The Original Golden Age Flash was created in the 1940's by Gardener Fox, who later was to be assigned to be one of the writers along with writer John Broome for the new Flash.
Julie Schwartz decided that the character had to be redone/re-created for the then present-day comic book readers. So a whole new "Flash" was created with a whole new costume. He was Police Scientist Barry Allen whose girlfriend Iris West always chided him for be a "slowpoke" and always showing up late.
Alone one evening at the Central City Police Lab where Barry Allen is alone working late, there is a storm. A lightening bolt hits the chemicals on a helf and Barry Allen with the chemicals flling all over Barry Allen. Barry strangely survives this, but finds afterwards that his whole being and molecular structure has been accelerated. He finds himself albe to run at super-speed and vibriate through walls and able to see fast moving things solwed down to him going in slow motion.
Along with this, a whole new Rogues Gallery was created for this new Flash: The Mirror Master, Mr. Element later to become Dr. Alchemy, The Top, Captain Cold, Hat Wave, Captain Boomerang, Teh Trickster, the Pied Piper, Super Gorilla Grod, and Professor Zoom - The Reverse Fash.
In the origina story, it is revealed that as a kid, he used to read the adventures of the original Flash. Teh original Golden Age Flash does return later. Barry Allen while doing a charity benefit show as The Flash does a super-speed trick for the audience, however, in doing the trick, his internal vibrations are altered and he finds that he is no longer in Central City, but in Keystone City the city of the original Flash that he used to read about in the comic books. He finds that he as been transported to parrallel Earth, Earth 2, named so in the order of its discovery.
Barry Allen locates Jay Gerrick and shows up as Barry Allen at teh home of Jay Gerrick and Jay's wife Joan. Barry Allen then reveals himself to Jay and Jay's wife as The Flash from a parrallel Earth, Earth 1.
Jay Gerrick now longs to put back on his old Falsh costume and join Barry Allen. Conincidently, two of the Golden Age Flashe's old super-villains also happen to have eh same idea. It is a good thing that the two Flashes are around to foil their plot.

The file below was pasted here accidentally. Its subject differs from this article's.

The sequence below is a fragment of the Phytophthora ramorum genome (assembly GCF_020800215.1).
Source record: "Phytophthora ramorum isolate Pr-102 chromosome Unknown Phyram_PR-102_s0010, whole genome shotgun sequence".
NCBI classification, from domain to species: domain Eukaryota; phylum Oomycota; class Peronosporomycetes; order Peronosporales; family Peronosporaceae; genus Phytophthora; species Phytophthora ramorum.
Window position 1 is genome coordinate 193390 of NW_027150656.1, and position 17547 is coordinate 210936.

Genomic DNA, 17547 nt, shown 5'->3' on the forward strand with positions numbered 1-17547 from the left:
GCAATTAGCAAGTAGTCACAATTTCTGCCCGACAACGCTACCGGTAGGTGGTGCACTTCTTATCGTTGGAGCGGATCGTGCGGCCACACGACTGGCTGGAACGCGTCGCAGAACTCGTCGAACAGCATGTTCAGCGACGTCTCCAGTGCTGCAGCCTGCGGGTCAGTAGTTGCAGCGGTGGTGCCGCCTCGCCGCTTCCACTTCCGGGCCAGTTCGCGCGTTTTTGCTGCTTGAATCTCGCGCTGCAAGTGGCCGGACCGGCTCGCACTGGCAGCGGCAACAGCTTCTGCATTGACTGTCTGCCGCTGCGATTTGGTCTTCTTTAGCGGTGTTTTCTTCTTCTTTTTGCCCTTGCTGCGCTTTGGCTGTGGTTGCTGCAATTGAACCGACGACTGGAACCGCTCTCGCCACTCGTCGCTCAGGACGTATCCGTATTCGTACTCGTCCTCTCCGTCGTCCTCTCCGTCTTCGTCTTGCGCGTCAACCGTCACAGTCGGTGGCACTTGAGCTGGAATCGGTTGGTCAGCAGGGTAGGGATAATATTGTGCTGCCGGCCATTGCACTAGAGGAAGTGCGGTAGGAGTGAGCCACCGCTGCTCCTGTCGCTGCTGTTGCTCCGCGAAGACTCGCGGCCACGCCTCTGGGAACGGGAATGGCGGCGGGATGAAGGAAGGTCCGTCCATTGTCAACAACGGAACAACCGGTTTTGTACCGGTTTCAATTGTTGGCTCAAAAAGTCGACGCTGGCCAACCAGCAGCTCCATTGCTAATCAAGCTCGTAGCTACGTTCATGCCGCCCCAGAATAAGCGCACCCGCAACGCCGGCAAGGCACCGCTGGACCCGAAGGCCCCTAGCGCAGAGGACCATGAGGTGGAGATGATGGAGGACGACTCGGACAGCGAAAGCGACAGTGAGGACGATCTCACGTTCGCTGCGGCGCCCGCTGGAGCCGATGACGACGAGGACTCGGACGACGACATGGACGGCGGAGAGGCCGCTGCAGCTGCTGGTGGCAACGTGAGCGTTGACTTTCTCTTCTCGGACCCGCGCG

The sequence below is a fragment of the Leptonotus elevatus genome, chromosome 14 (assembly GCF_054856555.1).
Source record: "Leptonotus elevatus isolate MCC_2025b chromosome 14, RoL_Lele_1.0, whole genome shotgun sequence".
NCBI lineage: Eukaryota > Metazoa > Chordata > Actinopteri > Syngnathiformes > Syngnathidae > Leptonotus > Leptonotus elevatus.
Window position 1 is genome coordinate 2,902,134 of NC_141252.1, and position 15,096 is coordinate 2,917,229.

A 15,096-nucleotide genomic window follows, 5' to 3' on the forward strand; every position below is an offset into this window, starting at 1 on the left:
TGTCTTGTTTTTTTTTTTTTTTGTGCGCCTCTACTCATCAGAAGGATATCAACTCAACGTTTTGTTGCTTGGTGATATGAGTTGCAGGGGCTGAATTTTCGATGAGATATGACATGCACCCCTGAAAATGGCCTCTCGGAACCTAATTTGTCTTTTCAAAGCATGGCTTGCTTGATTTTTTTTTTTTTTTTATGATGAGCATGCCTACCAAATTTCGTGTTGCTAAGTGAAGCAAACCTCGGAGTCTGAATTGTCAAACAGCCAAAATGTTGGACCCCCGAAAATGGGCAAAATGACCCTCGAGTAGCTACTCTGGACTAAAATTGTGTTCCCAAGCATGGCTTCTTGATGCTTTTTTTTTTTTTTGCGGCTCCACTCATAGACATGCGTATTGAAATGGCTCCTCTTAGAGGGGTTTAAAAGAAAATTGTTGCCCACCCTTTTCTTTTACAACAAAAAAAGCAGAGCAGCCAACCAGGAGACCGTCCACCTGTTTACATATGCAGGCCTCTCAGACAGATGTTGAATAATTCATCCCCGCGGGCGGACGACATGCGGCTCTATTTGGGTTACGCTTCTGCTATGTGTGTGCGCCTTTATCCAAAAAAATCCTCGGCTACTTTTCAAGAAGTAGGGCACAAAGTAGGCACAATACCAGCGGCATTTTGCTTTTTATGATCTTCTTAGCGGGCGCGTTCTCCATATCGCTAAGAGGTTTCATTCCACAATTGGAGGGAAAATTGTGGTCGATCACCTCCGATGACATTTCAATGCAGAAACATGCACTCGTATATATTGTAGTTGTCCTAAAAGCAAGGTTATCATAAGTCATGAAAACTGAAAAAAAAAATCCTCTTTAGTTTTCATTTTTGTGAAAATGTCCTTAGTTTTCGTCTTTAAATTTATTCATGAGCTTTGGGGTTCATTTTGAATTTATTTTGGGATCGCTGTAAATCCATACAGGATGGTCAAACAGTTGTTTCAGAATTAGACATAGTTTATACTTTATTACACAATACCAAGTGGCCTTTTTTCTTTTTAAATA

Before teh Flash returns to his own Earth, Earth 1, teh Golden Age Flash promises to come to Earth 1 one day to visit Teh Flash, which he does. And so begins an annual tradition of the Golden Age Flash guest starring with the Flash later leading to a story bringing back teh Justice Society of America with them coming out of retirement when a number of the members are kidnapped by their arch-foe Vandal Savage. The two Flashes come to the rescue and free them foiling Vandal Savage's evil plans. This would lead into the annual traditional two-part summer team-up stories in the pages of "The Justice League of America."
The (Silver Age) Flash is later also given a teenage sidekick and protege' Wally West who strangely, due to a similar accident is also given the same super-spped powers of he Flash. Wally West becomes Kid Flash. However, unlike Robi, Aqualad or Speedy, Kid Flash does not appear regularly in every story in fact it pretty much is only a special treat when Kid Flash appears in a story. Kid Flash was originally given a smaller sized Flash costume a small duplicate of The Flash's costume. Later Kid Flash was given an entirely new costume.
The Flash and Green Lantern became good friends and you will also find stories in which Green Lantern shows up as a guest-star to tam up with the Flash.
These volumes of "The Flash Archives" are great and these are teh stories done at teh height of The Flash's popularity.
In the 1960's, DC Comics made a disasterous decicision to go camp with Batman and all its other comic book titles to try to capitalize on the success of the 1960's Batman TV series. Also at this time, a lot of DC Comics creative talents That had worked at DC Comics and its subsidiary company All American Comics left DC Comics. Tehy could not get teh publishers to agree to start a retirement pension plan of a health benefit plan.
Tehy were getting older now and many left to find employment that did offer a retirement plan and health benefits.
The writers of the Flash, John Broome and Gardner Fox left. Gardner Fox and who had a law degree went back to practicing law. Teh Flash's artist Carmine Infantino stayed and was promoted to Art Director, so he ws no longer working on the Flash either.
After this, The Flash was never teh same again and neither was the Flash's bpopularity.
However, you can re-live the old days when The Flash was at the hieght of his populrity and enjoy the original Silver Age Stories by Editor Julie Schwartz, writers John Broome and Gardner Fox, and artist Carmine Infantino.